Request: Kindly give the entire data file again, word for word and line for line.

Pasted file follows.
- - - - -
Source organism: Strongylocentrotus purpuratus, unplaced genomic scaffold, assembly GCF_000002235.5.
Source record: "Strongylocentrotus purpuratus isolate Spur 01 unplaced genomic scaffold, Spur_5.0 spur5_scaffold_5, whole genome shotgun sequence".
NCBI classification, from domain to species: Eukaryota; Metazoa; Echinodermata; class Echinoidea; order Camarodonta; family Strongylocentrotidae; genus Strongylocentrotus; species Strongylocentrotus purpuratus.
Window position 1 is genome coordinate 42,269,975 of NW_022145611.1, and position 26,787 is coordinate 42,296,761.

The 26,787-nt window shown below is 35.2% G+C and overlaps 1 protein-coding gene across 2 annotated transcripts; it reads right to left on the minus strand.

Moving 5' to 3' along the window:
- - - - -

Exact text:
Source organism: Strongylocentrotus purpuratus, unplaced genomic scaffold, assembly GCF_000002235.5.
Source record: "Strongylocentrotus purpuratus isolate Spur 01 unplaced genomic scaffold, Spur_5.0 spur5_scaffold_5, whole genome shotgun sequence".
NCBI classification, from domain to species: Eukaryota; Metazoa; Echinodermata; class Echinoidea; order Camarodonta; family Strongylocentrotidae; genus Strongylocentrotus; species Strongylocentrotus purpuratus.
Window position 1 is genome coordinate 42,269,975 of NW_022145611.1, and position 26,787 is coordinate 42,296,761.

The 26,787-nt window shown below is 35.2% G+C and overlaps 1 protein-coding gene across 2 annotated transcripts; it reads right to left on the minus strand.

Moving 5' to 3' along the window: